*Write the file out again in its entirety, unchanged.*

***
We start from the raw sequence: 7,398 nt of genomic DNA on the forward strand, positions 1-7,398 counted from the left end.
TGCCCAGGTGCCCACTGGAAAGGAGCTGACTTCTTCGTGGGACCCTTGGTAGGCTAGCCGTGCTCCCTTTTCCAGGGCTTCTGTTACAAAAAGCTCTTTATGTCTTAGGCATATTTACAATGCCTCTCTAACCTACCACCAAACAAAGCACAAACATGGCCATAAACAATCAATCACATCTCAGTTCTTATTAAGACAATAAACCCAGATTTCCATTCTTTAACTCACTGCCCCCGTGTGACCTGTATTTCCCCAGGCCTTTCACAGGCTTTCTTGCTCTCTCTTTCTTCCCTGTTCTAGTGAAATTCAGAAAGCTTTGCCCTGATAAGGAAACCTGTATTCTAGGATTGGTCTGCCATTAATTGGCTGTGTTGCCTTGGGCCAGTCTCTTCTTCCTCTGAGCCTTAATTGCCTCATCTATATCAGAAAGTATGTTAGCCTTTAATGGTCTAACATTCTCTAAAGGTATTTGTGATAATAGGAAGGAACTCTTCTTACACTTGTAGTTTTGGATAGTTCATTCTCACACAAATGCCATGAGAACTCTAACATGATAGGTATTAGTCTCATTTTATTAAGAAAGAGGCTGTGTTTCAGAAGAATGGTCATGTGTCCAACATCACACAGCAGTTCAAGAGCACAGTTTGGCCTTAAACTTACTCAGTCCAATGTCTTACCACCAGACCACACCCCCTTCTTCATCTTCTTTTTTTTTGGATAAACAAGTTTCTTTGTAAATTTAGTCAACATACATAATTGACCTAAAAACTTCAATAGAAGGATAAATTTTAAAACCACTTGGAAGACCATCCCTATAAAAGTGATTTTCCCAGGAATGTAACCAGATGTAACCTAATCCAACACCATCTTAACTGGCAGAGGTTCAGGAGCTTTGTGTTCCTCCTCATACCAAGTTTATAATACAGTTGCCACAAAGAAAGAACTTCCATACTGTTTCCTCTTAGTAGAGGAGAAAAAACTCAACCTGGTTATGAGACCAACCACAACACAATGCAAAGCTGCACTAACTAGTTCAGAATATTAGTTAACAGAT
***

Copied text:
We start from the raw sequence: 7,398 nt of genomic DNA on the forward strand, positions 1-7,398 counted from the left end.
TGCCCAGGTGCCCACTGGAAAGGAGCTGACTTCTTCGTGGGACCCTTGGTAGGCTAGCCGTGCTCCCTTTTCCAGGGCTTCTGTTACAAAAAGCTCTTTATGTCTTAGGCATATTTACAATGCCTCTCTAACCTACCACCAAACAAAGCACAAACATGGCCATAAACAATCAATCACATCTCAGTTCTTATTAAGACAATAAACCCAGATTTCCATTCTTTAACTCACTGCCCCCGTGTGACCTGTATTTCCCCAGGCCTTTCACAGGCTTTCTTGCTCTCTCTTTCTTCCCTGTTCTAGTGAAATTCAGAAAGCTTTGCCCTGATAAGGAAACCTGTATTCTAGGATTGGTCTGCCATTAATTGGCTGTGTTGCCTTGGGCCAGTCTCTTCTTCCTCTGAGCCTTAATTGCCTCATCTATATCAGAAAGTATGTTAGCCTTTAATGGTCTAACATTCTCTAAAGGTATTTGTGATAATAGGAAGGAACTCTTCTTACACTTGTAGTTTTGGATAGTTCATTCTCACACAAATGCCATGAGAACTCTAACATGATAGGTATTAGTCTCATTTTATTAAGAAAGAGGCTGTGTTTCAGAAGAATGGTCATGTGTCCAACATCACACAGCAGTTCAAGAGCACAGTTTGGCCTTAAACTTACTCAGTCCAATGTCTTACCACCAGACCACACCCCCTTCTTCATCTTCTTTTTTTTTGGATAAACAAGTTTCTTTGTAAATTTAGTCAACATACATAATTGACCTAAAAACTTCAATAGAAGGATAAATTTTAAAACCACTTGGAAGACCATCCCTATAAAAGTGATTTTCCCAGGAATGTAACCAGATGTAACCTAATCCAACACCATCTTAACTGGCAGAGGTTCAGGAGCTTTGTGTTCCTCCTCATACCAAGTTTATAATACAGTTGCCACAAAGAAAGAACTTCCATACTGTTTCCTCTTAGTAGAGGAGAAAAAACTCAACCTGGTTATGAGACCAACCACAACACAATGCAAAGCTGCACTAACTAGTTCAGAATATTAGTTAACAGAT